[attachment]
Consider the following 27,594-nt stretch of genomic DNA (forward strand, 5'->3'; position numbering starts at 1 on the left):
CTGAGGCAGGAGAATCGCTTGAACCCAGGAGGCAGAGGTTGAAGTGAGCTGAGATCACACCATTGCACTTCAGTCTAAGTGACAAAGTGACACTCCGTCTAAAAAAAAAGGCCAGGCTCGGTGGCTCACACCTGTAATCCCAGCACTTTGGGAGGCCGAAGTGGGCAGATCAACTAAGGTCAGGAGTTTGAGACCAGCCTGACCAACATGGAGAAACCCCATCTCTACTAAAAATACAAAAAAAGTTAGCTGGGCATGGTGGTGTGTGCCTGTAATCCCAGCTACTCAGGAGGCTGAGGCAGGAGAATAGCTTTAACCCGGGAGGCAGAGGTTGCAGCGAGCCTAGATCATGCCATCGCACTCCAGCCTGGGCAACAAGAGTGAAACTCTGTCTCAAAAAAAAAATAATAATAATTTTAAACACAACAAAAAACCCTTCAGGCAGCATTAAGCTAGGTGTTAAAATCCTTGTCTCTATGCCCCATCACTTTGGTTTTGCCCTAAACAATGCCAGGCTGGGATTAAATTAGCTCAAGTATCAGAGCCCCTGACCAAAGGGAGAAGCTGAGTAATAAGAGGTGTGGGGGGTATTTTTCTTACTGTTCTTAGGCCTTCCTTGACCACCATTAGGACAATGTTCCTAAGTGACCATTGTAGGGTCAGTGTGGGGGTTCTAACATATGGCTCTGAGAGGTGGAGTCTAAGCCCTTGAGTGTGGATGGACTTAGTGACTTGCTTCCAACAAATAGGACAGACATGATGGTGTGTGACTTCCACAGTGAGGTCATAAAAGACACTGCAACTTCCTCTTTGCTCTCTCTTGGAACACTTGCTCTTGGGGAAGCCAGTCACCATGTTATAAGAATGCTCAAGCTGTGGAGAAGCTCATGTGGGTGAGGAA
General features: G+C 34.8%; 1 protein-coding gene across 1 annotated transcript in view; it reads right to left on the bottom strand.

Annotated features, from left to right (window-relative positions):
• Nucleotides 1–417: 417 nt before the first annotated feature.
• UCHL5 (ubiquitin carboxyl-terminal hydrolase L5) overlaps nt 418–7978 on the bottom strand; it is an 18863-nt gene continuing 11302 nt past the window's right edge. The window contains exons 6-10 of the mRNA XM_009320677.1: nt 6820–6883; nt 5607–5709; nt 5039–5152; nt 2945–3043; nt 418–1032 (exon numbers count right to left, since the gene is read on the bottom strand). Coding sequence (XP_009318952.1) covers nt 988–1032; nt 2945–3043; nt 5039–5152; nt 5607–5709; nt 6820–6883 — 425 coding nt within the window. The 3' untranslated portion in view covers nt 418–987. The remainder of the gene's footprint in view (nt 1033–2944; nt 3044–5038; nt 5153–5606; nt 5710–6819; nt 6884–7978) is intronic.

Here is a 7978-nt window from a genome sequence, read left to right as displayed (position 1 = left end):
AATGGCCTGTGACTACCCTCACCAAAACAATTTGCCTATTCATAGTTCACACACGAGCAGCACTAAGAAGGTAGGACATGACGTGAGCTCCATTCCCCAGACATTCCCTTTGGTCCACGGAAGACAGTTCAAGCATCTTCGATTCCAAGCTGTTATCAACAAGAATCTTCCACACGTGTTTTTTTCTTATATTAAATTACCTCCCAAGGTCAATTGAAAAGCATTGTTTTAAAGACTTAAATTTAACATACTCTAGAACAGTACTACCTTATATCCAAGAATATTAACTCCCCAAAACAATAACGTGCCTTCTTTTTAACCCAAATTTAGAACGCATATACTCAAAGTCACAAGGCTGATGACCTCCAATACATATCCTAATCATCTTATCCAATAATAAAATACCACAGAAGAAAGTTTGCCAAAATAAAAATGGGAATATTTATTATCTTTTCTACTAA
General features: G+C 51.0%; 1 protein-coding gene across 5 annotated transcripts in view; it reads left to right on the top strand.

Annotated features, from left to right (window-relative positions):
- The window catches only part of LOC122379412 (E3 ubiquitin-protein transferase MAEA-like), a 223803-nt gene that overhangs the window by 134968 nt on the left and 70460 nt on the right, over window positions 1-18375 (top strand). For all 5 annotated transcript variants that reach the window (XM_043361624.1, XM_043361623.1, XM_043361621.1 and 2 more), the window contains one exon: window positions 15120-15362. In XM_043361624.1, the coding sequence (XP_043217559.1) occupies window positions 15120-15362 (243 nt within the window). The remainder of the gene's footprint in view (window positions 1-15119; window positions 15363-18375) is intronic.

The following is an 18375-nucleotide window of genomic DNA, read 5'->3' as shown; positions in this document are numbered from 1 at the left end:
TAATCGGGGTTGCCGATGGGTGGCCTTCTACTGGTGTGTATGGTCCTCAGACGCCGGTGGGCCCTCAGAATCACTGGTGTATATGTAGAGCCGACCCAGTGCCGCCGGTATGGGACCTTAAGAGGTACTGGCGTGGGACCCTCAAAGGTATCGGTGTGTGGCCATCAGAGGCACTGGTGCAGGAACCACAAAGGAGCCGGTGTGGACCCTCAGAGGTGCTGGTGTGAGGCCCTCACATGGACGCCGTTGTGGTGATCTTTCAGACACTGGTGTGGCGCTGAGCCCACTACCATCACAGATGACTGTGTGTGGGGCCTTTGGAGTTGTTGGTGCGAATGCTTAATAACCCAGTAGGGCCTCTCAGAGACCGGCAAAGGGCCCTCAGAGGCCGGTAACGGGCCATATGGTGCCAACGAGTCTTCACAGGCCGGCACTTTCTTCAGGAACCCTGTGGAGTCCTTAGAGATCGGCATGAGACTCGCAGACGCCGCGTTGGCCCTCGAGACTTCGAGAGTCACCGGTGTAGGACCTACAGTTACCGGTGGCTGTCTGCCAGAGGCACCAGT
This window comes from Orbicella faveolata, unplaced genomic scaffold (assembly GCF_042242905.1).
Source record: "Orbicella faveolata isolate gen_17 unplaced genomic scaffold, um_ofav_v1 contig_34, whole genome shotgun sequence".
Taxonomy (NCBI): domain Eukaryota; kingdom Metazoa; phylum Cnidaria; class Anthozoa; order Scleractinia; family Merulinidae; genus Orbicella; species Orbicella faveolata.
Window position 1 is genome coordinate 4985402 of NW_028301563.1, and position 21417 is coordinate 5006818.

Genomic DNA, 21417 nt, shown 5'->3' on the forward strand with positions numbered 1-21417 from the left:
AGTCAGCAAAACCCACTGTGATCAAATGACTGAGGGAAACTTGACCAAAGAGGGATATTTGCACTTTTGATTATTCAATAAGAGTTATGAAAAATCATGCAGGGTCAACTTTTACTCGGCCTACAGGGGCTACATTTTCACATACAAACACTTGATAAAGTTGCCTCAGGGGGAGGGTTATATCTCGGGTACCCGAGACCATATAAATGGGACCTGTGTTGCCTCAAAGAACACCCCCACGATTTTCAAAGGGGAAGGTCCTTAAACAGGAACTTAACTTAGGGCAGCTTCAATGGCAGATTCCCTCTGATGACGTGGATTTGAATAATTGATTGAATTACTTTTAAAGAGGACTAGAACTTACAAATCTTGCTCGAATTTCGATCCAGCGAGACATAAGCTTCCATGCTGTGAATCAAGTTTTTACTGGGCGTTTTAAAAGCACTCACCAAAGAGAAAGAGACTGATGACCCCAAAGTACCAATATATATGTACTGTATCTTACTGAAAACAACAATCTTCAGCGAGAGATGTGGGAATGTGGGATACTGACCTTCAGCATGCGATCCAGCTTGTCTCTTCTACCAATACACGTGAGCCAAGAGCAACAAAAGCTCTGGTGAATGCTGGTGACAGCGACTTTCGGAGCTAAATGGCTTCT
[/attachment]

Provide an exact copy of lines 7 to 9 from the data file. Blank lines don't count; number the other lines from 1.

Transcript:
Here is a 7978-nt window from a genome sequence, read left to right as displayed (position 1 = left end):
AATGGCCTGTGACTACCCTCACCAAAACAATTTGCCTATTCATAGTTCACACACGAGCAGCACTAAGAAGGTAGGACATGACGTGAGCTCCATTCCCCAGACATTCCCTTTGGTCCACGGAAGACAGTTCAAGCATCTTCGATTCCAAGCTGTTATCAACAAGAATCTTCCACACGTGTTTTTTTCTTATATTAAATTACCTCCCAAGGTCAATTGAAAAGCATTGTTTTAAAGACTTAAATTTAACATACTCTAGAACAGTACTACCTTATATCCAAGAATATTAACTCCCCAAAACAATAACGTGCCTTCTTTTTAACCCAAATTTAGAACGCATATACTCAAAGTCACAAGGCTGATGACCTCCAATACATATCCTAATCATCTTATCCAATAATAAAATACCACAGAAGAAAGTTTGCCAAAATAAAAATGGGAATATTTATTATCTTTTCTACTAA
General features: G+C 51.0%; 1 protein-coding gene across 5 annotated transcripts in view; it reads left to right on the top strand.